He kissed her on the forehead.
In one, speedy gesture he slipped a wedding band on his finger and said "Till next Tuesday".

Wednesday, June 9, 2010

I really like him

I was an unusual mother-to-be. This is probably an understatement. I was plain weirdo. Hadn't been exposed to small babies, well, ever, let alone to the wonders of pregnancy, I was simply in a perpetual state of denial.

Let me be more specific... My colleagues at work found out that I was expecting a baby only in my third trimester (one “insightful” colleague was shocked at the news, saying that she thought I was fat and depressed). To the standard questions such as “is it your first” and “aren't you excited," I answered dryly, but honestly “Yes, to your first question, and no, to your second, more like terrified, ”. I was not bitten by “oh, it is such a cute baby outfit” shopping bug. I only bought the book “what to expect when you are expecting” and gave it to my husband John to read. I even remember writing him a note “they say babies don't come with an owner's manual, but I found one. Enjoy it!” I looked at the baby sonogram pictures with an unmasked bewilderment - is this baby actually living in my body?? All of my insanity wrapped itself nicely with my complete and utter ignorance of the basics of baby care. I mean basics, like changing a diaper. But one of my biggest worries having a baby was the idea of not liking this new person in my life.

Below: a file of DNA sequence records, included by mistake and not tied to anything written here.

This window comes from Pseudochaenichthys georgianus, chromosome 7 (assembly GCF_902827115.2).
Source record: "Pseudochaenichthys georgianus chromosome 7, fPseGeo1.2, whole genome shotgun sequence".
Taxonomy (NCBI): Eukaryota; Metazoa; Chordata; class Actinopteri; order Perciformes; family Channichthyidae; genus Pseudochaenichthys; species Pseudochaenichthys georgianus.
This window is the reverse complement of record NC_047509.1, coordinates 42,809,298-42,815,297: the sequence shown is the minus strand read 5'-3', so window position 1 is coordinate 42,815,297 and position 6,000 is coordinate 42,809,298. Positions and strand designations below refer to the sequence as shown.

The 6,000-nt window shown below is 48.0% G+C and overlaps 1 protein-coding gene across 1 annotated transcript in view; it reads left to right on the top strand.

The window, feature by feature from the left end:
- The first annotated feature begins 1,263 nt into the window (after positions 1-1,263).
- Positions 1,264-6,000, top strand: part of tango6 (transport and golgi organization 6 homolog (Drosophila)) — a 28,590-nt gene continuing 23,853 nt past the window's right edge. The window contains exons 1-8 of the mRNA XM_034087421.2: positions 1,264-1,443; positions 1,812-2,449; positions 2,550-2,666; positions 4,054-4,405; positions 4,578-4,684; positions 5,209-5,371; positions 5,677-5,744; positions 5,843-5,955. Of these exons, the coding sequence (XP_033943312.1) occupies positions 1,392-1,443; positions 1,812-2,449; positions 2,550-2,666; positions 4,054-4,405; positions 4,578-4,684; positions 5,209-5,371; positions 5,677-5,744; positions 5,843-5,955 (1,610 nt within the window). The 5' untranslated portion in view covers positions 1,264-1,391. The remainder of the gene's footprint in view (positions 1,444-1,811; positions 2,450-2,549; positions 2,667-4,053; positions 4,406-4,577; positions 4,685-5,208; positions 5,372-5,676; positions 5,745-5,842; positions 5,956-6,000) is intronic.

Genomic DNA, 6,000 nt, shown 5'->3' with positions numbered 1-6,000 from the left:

Don't get me wrong. I realized that there is no exchange and return policy accompanying newborns. It’s just up to that point in my life (with exception of very close family members) I got to CHOOSE whom I “hung out” with. And now the nature...the universe was going to choose for me and hand me this person to live with and to love, “satisfaction NOT guaranteed” mind you! I freaked out.